My Vote Counts… Doesn’t It?

Source of photo: Funny Political Memes Facebook

I remember so clearly the very first time I voted. I was 19 years old and there was a municipal election going on in my home town. I was attending university, in another city. It was the first year that I was eligible to vote and when a person I knew from home approached me to tell me he was taking students’ votes by proxy, I excitedly told him that yes, I would be happy to cast my ballot.

The only problem was, I knew none of the people running and I knew none of their platforms (indeed, I doubt if I knew then, what a platform was). But voting was such an important part of ‘being a grown-up’! I had no idea what to do. As I stood there, studying the list of candidates, I was woefully unprepared to make any kind of rational decision.

“Vote for him,” suggested the proxy fellow helpfully, as he pointed to a name on the list.

Well, if the candidate was good enough for him – a little older than me and surely wiser, how wrong could it be for me to vote the same? Without further reflection, I proudly and decisively placed my ‘X’ in the box beside the name he had suggested.

I have come a long way since then, of course. I watch the different parties now with keen wariness and much cynicism. I do not belong to any one party (although I briefly forayed into politics a few years ago when I joined the Green Party and helped with the 2019 federal election). I usually vote strategically, rarely voting for who I want, but rather, for the person most likely to beat the person I really do not want running my country or my province.

And I trust none of them.

Not one.

While I generally have a low opinion of any and all politicians, I have come to believe that it’s possible that some people do go into politics for all the right reasons, but that something terrible happens after they actually win their seat. I can only extrapolate as to what it is, of course, but my imagination holds no bounds:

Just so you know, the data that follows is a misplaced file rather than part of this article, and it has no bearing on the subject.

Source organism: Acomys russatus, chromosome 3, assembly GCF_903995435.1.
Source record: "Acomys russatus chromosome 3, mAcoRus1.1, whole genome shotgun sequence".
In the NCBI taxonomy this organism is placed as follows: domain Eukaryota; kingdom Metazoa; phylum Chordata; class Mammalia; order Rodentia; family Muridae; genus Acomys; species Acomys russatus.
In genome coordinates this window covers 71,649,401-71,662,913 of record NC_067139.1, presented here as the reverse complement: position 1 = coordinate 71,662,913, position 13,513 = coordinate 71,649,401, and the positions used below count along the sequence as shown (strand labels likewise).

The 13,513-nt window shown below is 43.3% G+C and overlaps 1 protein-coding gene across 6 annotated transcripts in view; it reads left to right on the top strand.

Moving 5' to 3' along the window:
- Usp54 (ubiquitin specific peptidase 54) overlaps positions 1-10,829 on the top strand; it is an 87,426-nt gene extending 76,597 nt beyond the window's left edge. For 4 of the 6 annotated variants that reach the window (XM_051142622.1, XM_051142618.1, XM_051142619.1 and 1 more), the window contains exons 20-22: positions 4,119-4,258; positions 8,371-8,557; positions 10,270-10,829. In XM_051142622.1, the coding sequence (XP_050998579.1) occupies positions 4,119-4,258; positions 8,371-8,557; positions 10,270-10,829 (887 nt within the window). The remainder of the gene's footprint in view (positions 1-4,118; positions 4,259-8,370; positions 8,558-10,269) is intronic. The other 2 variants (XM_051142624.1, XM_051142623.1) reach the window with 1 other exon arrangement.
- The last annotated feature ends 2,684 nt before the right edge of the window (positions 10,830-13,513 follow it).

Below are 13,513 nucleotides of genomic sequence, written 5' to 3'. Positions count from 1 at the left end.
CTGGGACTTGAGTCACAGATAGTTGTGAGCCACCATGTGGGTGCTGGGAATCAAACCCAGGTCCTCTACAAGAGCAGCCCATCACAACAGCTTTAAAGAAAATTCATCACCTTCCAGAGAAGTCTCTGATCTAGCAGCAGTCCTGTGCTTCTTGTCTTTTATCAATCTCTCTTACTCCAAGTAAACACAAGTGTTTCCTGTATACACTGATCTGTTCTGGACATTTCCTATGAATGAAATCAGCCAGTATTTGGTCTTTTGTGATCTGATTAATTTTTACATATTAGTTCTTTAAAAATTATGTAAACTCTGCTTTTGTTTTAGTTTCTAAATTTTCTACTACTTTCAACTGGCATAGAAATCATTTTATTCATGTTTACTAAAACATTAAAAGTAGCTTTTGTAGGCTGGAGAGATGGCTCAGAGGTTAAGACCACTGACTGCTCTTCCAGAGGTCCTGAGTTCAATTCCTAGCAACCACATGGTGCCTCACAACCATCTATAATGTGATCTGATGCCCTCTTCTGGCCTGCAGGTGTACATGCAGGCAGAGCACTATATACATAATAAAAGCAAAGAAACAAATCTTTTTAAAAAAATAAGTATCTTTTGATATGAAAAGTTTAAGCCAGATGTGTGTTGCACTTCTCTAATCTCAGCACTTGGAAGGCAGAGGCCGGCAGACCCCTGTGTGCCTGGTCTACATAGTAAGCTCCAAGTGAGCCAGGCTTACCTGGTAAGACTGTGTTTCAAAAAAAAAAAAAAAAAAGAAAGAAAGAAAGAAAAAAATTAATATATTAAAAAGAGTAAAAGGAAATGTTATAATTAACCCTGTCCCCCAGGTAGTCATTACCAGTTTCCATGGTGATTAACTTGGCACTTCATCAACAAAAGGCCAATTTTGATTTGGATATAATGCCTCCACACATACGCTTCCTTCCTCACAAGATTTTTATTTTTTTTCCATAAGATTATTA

• Greedy lobbyists working for the filthy rich, who only inform a politician that they are ‘owned’ after they have won their seat and it is too late for them to back away?
  • A secret table of rich, influential billionaires who maintain a secret list of the politian’s worst transgressions, that they threaten to release to the media should the politician stray from their evil, self-serving goals?
  • Threats on their families?
  • Promises of great privilege and unlimited wealth? (to be fair, this one is built in: in my country, act as a federal or a provincial Member of Parliament for at least six years and you are set for life with a pension the little people could only dream of)
  • An education in a prestigious private school and university for every one of their now-privileged little offspring?
  • Selling their soul to the devil in exchange for winning their candidacy?
  • Demonic possession?

I could do this all day.

And the promises!!! If I could tell the fledgling Canadian voter only one thing, it would be this: politicians are allowed to promise you pretty much anything they want to. It doesn’t matter if they know – for a fact – that they could never, ever, make good on their promise. It doesn’t matter that what they are promising would come at a cost so exorbitant that there is no hope of ever paying for it. It doesn’t matter if what they are promising goes against the constitution, the by-laws or the treaties that we are governed by. It doesn’t matter if they are promising to undo international agreements with other countries that cannot be undone without much diplomatic paperwork and perhaps a war or two.

It doesn’t matter whether they believe what they are saying or whether they are purposefully lying through their expensive, well-cared-for teeth. If politicians are making a promise, no matter what party, no matter what level of government or what the subject is, the odds are: they are lying to you.

Because politics are not really about running a country: at least, not anymore.

If they were, we would be getting results. Decisions would be made based on the good of the people: realistic and equitable wages for all; farming, forestry and mining practices that take the environment into consideration; a solution to Canada’s appalling recycling practices (we are one of the worst); policies that ensure the least favoured among us get a fair shake when it comes to food security, education and job opportunities. And this is to name but a few.

Instead, we just get the same promises, over and over again.